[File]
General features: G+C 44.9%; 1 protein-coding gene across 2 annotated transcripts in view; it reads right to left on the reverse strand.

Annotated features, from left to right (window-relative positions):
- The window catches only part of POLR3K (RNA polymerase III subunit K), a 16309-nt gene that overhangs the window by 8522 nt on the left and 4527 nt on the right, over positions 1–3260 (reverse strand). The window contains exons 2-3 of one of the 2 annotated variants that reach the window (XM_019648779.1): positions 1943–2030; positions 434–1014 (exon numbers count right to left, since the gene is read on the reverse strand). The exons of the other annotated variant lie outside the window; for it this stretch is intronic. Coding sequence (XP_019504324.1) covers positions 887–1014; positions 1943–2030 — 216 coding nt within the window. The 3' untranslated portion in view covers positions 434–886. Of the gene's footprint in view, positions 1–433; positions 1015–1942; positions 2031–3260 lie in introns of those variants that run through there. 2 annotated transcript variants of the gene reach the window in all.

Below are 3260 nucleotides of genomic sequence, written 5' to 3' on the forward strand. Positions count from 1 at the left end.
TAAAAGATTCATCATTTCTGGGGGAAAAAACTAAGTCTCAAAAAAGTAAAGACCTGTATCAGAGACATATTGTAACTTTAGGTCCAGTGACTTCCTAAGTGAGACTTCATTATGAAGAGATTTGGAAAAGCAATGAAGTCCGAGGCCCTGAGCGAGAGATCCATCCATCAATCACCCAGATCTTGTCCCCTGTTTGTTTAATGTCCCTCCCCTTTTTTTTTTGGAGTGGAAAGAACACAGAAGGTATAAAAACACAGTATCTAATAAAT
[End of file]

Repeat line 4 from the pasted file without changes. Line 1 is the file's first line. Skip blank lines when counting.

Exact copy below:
Below are 3260 nucleotides of genomic sequence, written 5' to 3' on the forward strand. Positions count from 1 at the left end.